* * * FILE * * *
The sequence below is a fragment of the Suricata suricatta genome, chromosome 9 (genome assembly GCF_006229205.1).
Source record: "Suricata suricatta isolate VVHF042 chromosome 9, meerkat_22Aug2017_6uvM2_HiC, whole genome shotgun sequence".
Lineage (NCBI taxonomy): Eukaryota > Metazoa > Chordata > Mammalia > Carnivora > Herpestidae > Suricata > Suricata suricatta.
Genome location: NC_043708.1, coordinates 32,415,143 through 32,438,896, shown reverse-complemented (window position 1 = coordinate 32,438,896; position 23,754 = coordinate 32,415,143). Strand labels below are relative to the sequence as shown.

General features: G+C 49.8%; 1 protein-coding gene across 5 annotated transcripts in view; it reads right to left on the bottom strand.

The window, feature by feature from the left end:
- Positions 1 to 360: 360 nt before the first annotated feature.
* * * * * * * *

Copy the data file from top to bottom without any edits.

The sequence below is a fragment of the Suricata suricatta genome, chromosome 9 (genome assembly GCF_006229205.1).
Source record: "Suricata suricatta isolate VVHF042 chromosome 9, meerkat_22Aug2017_6uvM2_HiC, whole genome shotgun sequence".
Lineage (NCBI taxonomy): Eukaryota > Metazoa > Chordata > Mammalia > Carnivora > Herpestidae > Suricata > Suricata suricatta.
Genome location: NC_043708.1, coordinates 32,415,143 through 32,438,896, shown reverse-complemented (window position 1 = coordinate 32,438,896; position 23,754 = coordinate 32,415,143). Strand labels below are relative to the sequence as shown.

General features: G+C 49.8%; 1 protein-coding gene across 5 annotated transcripts in view; it reads right to left on the bottom strand.

The window, feature by feature from the left end:
- Positions 1 to 360: 360 nt before the first annotated feature.